All eyes underwent a therapeutic penetrating keratoplasty (PK) either because of evidence of worsening or if they presented with limbus to limbus involvement or following PCR confirmation of the causative organism whichever was earlier. Postoperatively all eyes were started on PHMB 0.02% 1 hourly and voriconazole 1% 1 hourly for a minimum period of 3 weeks. A repeat therapeutic PK was performed at the earliest sign of recurrence .Recurrence was noted in 8/10 eyes and 5/8 eyes were subjected to a single freeze thaw cryotherapy to the host edge of the trephined mark following conjunctival peritomy prior to entering the eye.Post cryotherapy, an annular area of 2-3 mm beyond the trephine mark was swabbed using absolute alcohol in 2 eyes.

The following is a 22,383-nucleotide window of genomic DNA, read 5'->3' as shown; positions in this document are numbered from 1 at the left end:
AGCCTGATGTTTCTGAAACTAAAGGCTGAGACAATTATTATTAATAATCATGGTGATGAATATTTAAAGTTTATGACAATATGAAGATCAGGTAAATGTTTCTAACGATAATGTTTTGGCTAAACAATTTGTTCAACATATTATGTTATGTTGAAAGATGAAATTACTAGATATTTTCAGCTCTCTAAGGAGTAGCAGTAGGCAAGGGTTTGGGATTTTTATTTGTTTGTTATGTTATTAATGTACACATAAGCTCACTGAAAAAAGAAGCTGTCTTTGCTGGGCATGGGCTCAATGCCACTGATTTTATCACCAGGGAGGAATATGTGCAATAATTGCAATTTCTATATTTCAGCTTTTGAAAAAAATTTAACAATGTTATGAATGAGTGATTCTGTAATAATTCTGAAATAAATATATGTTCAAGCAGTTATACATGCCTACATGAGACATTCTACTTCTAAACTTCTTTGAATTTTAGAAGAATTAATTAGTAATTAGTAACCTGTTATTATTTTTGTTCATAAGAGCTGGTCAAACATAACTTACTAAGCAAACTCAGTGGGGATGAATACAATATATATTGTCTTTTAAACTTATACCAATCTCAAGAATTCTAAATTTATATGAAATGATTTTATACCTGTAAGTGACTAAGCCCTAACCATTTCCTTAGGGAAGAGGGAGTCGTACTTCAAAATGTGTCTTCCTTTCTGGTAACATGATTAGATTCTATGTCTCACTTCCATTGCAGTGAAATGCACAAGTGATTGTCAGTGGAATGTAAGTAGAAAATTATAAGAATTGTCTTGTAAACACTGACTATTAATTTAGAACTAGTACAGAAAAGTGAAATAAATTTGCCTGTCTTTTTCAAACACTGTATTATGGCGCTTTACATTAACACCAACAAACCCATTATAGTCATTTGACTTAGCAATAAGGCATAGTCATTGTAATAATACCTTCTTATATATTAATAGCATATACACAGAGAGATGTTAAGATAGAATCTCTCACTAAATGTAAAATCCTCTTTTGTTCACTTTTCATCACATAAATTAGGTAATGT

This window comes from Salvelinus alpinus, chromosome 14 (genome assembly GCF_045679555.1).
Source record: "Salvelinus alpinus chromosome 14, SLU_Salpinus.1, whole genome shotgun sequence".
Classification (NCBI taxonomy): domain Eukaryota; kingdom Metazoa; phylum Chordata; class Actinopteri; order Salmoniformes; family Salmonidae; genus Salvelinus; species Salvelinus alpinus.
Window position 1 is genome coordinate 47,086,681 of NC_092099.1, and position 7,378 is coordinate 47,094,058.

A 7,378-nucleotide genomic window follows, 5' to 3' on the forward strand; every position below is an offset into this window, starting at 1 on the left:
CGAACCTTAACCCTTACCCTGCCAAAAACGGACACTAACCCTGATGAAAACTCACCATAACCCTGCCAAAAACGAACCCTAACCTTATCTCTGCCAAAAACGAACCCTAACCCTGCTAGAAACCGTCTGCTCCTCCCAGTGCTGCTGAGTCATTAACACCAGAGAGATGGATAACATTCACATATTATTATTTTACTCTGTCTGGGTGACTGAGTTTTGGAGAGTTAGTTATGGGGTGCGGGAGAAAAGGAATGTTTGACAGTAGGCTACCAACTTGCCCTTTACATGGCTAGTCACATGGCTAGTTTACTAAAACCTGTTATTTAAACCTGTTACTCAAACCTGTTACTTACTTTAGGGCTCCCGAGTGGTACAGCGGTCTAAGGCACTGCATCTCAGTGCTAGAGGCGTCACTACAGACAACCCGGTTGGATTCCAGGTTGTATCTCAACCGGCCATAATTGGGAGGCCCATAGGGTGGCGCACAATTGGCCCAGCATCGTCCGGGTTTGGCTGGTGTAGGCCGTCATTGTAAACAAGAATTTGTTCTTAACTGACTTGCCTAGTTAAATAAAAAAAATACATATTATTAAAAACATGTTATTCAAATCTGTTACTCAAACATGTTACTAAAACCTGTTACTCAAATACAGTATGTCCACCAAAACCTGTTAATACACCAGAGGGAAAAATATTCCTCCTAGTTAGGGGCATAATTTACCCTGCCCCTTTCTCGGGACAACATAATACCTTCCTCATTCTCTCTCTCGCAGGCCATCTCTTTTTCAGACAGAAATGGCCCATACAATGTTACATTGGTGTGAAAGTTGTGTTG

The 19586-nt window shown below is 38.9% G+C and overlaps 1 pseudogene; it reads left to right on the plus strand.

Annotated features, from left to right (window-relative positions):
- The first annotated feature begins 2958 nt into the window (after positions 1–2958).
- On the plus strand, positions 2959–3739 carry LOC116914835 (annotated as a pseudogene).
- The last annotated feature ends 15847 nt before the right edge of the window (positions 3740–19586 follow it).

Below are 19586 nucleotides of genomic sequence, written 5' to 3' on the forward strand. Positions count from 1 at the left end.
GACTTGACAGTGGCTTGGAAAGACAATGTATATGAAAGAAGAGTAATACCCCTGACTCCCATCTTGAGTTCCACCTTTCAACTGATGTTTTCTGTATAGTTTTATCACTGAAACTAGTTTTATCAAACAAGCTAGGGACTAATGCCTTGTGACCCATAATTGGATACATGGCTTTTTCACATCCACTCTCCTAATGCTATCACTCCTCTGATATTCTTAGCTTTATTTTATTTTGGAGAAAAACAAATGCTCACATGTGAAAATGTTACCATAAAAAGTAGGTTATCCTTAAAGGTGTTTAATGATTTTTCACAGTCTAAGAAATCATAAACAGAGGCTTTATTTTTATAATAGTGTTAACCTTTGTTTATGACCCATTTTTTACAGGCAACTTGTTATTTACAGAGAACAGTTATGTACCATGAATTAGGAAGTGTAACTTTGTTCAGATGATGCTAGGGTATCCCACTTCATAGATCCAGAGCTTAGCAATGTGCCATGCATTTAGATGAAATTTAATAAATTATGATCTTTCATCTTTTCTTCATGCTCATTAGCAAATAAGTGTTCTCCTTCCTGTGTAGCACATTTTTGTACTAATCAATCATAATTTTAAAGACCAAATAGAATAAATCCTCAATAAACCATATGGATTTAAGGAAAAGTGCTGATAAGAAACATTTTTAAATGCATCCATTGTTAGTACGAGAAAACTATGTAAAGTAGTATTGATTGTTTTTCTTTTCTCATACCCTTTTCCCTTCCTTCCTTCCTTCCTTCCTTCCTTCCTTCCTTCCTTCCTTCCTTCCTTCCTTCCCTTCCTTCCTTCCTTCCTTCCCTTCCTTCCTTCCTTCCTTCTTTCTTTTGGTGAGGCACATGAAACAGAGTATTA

10 patients were diagnosed with Pythium keratitis using the PCR technique for identification in a period of 11 months. Of the 10 patients, 2 were females, with age ranging from 19 years to 50 years. Only 3 were farmers by occupation, 5 were software professionals and 2 were housewives from urban locales with no exposure to vegetable matter. Only 1 patient gave a history of exposure to water in swimming pool. All others gave a probable history of some dust particle entering the eye followed by initiation of symptoms. 4 eyes presented with a limbus to limbus infiltration with corneal melt, while the remaining 6 eyes showed a central 4- 7 mm infiltration with radiating superficial reticular pattern involvement. All patients were on topical antifungal agents on presentation. All patients revealed septate fungal filaments on KOH and were being treated with topical antifungals, natamycin 5 % eye drop 1 hourly and voriconazole 1% eye drop 1 hourly. All patients underwent the 1st therapeutic PK based on worsening or non responsiveness of clinical features to the antifungal regimen. Following the growth of a non-sporulating mold in the 1st patient with an aggressive recurrence after surgical intervention, the infective material was subjected to PCR identification for P insidiosum due to a high index of suspicion and confirmed.  Subsequently all patients exhibiting growth of non-sporulating mold were subjected to PCR identification. Remaining 9 patients also revealed P insidiosum as the causative organism. In all patients the identification was revealed after the 1st therapeutic penetrating keratoplasty (TPK) and further surgical interventions were carried out at the earliest sign of recurrence. 8/10 eyes had recurrence of which 2 eyes underwent evisceration. 5/8 eyes with recurrence underwent single freeze thaw cryotherapy to the host edge prior to entering the eye at the time of re-TPK. 6 eyes were phakic at the end of all surgical interventions. The corneal graft size at the time of last therapeutic PK ranged from 11 mm to 12.5 mm. In 1 eye, due to the adjacent scleral involvement extending to 14 mm, a lamellar scleral dissection to remove the infected sclera was done. This was followed by cryotherapy and application of absolute alcohol to the bed. A large 16 mm donor graft was trephined. The peripheral scleral rim was dissected to reduce its thickness. The infected cornea with a partial thickness scleral frill was excised from the host. The 16 mm fashioned donor graft was secured peripherally to the sclera using fibrin glue and 4 sutures were taken in each quadrant at the limbus to anchor the donor cornea to the residual host sclera.   The mean follow-up was 13months (1-24 months) excluding those who underwent evisceration. Of these 8 eyes, 2 underwent optical PK and 1 is waiting.